Reney goes, but she can’t get her mother’s eyes out of her mind. There was something wild about them, something sad. She waits until she hears her mother’s bedroom door close. Then she waits some more, watching the flames of the gas heater dance on her walls. When she knows they won’t be awake for a very long time, she creeps back down the stairs. 

The gun is heavier than she expected, the handle a hundred sharp, tiny teeth in her hands. When she turns back toward the stairs, she accidentally kicks over his cowboy boots. They are expensive, with lizard-skin toe boxes and garish stitching up and down the shaft. She grinds the heel of her foot into one boot’s counter and the other one’s toe box. Then she carries the gun upstairs to her room. She sits on her bed, holds the gun in her lap. 

Reney thinks about what she might do next. She could walk to Granny and Lula’s for good and bury the gun on the side of the road, far away from anybody who might do any harm with it. Once she got to Granny and Lula’s, she would wash her hands and face and maybe get something sweet out of the fridge. Then she’d go get in bed with Granny, where everything would be all right as all right could be. 

She could put on a mask and hold up the store on the corner where the man behind the counter always made her feel like she was stealing anyway. She’d take the money and all the Reese’s Pieces in the place. She’d leave a trail of them to her Cookson Hills hideout and send her mom a letter telling her all their troubles were over, telling her she could follow the Reese’s trail, but only if she came alone and ate the evidence.

Reney cocks the gun, then holds the hammer and gently releases the trigger. She doesn’t know how she knows to do this, but she does. She does it again and again. Then she gets on her knees and puts the gun deep under her bed, next to Waylon and Willie

The next morning, when Reney goes downstairs, ponytail guy is pacing the living room, wearing nothing but jeans and an unbuckled belt. He has long, red hairs spilling off his big toes that make Reney sick. Justine is sitting on the couch chewing a thumbnail. The party stuff is still strewn on the coffee table before her. 

“Where is it?” he says to Reney. It doesn’t really seem like a question. 

She settles onto the couch next to her mom and tucks her legs into her sleep shirt, rests her chin on her knees. 

“Where’s my fucking gun?” he says again. 

Justine stands but doesn’t go after him like Reney expects her to. “I told you—you probably left it at the bar. Reney wouldn’t dare touch your gun.”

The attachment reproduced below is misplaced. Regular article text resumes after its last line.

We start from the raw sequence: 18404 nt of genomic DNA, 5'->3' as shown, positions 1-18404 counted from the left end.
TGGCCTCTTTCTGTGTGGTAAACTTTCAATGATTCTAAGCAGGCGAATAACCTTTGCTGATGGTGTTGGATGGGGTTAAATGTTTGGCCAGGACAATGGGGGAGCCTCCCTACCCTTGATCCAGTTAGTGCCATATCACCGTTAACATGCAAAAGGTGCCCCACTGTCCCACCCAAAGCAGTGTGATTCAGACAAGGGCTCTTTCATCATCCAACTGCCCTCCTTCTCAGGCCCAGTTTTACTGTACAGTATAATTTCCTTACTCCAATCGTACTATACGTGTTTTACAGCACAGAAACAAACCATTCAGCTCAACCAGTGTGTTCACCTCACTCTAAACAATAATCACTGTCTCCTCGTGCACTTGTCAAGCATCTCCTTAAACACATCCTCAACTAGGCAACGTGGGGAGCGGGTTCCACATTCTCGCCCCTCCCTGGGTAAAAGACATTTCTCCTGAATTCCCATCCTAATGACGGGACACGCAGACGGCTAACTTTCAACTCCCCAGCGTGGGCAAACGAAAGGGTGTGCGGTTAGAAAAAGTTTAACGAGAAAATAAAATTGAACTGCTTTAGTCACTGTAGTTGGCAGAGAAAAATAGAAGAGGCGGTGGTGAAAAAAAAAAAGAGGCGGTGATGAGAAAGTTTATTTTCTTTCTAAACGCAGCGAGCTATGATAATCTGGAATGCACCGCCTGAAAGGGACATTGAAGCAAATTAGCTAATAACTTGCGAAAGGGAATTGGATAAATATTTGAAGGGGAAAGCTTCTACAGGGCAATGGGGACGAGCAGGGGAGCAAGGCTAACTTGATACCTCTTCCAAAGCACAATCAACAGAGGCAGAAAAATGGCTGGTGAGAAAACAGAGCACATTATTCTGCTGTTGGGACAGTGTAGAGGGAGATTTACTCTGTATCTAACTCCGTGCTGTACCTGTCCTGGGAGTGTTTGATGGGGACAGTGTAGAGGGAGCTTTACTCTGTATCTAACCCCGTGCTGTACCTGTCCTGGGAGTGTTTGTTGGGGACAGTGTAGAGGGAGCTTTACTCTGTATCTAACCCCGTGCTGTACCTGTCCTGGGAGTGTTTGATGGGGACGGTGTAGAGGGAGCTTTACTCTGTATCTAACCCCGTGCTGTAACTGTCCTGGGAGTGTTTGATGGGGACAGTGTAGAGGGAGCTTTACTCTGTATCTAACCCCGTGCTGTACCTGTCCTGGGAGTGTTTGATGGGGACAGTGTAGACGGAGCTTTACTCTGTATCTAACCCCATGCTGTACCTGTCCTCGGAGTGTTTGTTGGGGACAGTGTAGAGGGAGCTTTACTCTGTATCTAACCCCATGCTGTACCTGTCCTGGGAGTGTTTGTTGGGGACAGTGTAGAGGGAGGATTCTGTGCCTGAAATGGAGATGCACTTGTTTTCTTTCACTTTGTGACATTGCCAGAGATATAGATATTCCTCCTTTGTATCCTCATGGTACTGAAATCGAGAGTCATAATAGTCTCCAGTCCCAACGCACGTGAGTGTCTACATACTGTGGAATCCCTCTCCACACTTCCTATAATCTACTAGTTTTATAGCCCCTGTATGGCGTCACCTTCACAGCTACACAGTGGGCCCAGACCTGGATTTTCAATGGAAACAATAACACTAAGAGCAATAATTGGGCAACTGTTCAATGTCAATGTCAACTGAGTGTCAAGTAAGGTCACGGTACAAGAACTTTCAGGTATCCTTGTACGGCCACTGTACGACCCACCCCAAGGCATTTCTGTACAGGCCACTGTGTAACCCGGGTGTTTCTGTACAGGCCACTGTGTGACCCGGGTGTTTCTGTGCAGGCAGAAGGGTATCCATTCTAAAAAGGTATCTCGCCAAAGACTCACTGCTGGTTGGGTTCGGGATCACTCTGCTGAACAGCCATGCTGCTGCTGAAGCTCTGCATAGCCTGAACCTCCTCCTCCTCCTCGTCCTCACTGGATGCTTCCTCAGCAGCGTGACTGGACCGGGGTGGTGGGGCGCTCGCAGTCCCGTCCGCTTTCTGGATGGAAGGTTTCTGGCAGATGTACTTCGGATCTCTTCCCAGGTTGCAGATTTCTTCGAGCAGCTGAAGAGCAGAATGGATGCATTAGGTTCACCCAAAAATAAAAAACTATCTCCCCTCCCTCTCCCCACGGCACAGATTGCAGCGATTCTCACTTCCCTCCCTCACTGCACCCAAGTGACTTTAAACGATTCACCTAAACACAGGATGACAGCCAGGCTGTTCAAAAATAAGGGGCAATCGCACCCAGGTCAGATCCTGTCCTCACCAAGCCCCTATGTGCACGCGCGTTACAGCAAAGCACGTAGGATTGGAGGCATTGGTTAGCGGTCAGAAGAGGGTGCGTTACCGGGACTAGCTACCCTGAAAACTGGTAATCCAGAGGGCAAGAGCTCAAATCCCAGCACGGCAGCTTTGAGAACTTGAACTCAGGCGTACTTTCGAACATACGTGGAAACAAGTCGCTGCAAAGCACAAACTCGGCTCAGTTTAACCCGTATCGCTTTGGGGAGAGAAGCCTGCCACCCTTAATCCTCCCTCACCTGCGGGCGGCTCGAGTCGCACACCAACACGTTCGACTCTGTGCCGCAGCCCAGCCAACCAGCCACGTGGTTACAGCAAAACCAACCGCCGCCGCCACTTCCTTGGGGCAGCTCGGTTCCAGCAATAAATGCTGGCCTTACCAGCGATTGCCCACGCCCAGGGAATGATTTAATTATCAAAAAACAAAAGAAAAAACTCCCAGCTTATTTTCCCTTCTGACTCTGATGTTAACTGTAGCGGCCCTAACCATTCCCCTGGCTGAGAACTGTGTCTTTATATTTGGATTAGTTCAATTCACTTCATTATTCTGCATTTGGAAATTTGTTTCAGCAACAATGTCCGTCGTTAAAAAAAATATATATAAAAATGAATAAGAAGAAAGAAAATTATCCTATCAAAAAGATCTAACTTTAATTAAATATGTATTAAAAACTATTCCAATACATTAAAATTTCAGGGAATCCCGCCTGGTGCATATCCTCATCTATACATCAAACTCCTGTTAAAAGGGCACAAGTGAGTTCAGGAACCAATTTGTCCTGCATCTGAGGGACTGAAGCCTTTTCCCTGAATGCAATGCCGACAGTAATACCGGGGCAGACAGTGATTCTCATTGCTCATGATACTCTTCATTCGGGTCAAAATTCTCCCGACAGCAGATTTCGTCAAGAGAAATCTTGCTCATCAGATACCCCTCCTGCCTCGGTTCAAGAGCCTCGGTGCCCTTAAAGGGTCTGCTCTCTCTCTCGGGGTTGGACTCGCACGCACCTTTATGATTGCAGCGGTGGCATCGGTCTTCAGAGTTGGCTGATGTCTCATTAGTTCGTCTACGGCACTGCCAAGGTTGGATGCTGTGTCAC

“I don’t leave it anywhere,” he says, starting to yell. “That’s the fucking point, Justine. It was right here, and somebody stole it.” 

He stomps down the hall. When he starts banging on Christy’s door, Reney runs up the stairs. She gets on her hands and knees and inches under the bed for the gun. When she gets ahold of it now, it no longer feels like power and possibilities. It feels just like the danger she always knew it was, and she wants it far away from all of them. 

When Reney gets to the hallway, Justine is stepping between him and a messy-haired, cursing Christy. “Here,” Reney says, shoving the gun at her mom. 

He yanks the gun from Justine before she can react and takes one hard step toward Reney. Justine slaps both of her hands against his chest, pushing him back, back, back into the living room and out the front door. 

Reney hears him shout “about like a bunch of Indians” and runs over to the window in time to see him yanking open the door to his truck. Justine bursts back in the door and grabs his boots. She throws them from the porch all the way to the driveway, and Reney smiles. 

“I don’t know what I’m going to do with you,” Justine says. 

Reney’s been getting in trouble at school. She leaves her lunch sack on the kitchen counter and won’t eat all day long. She feigns a stomachache if Justine works overtime and talks back to Lula. Granny gives Reney her own key and says it doesn’t matter if nobody’s home. She can always come inside; she can always stay. Even stern Lula nods her head and says, “Always.” But as soon as Justine drops her off, Reney starts walking home. The belt doesn’t work.

When Justine catches her trying to light a roach left in an ashtray, that’s it. She ties her hair up in a bun and spends an entire Sunday cleaning house. Then she gets on the phone. The next weekend Pitch makes the drive across the Red River and into Oklahoma, even though he doesn’t have a race. Reney crouches at the top of the stairs listening to the two of them talk deep into the night. Pitch stays for three weeks before Reney suspects that the good-time crew might be gone for good. 

They take her to Padlock Pizza to tell her they are getting married. The three of them are moving to Texas, and she’ll get a horse. Reney’s eyes well with tears. Though she is no farther from Granny than she had been a minute before, she thinks her heart might burst from the way she suddenly misses Granny, dear Granny who speaks Cherokee best and wraps her up in arms that smell like Shower to Shower and something good cooked over the stove. A single, gray braid curling to the middle of her back, she crushes Reney’s bones the good way, like only love can. 

Justine sits across the table from Reney and Pitch, and Reney can feel her waiting for a response. Not knowing today would be special, Reney has brought along her book of knots and one of Pitch’s lead ropes. Parmesan cheese and red-pepper jars balance on either side of her open book, holding open the page for bowline knots. Reney sets the jars off the book and lets it slap shut. 

She feels the long skeleton key that hangs from a piece of twine to the middle of her chest. Granny and Lula’s back door is still held together by a cast-iron rim lock with a heavy doorknob that feels like a small heart in Reney’s hand.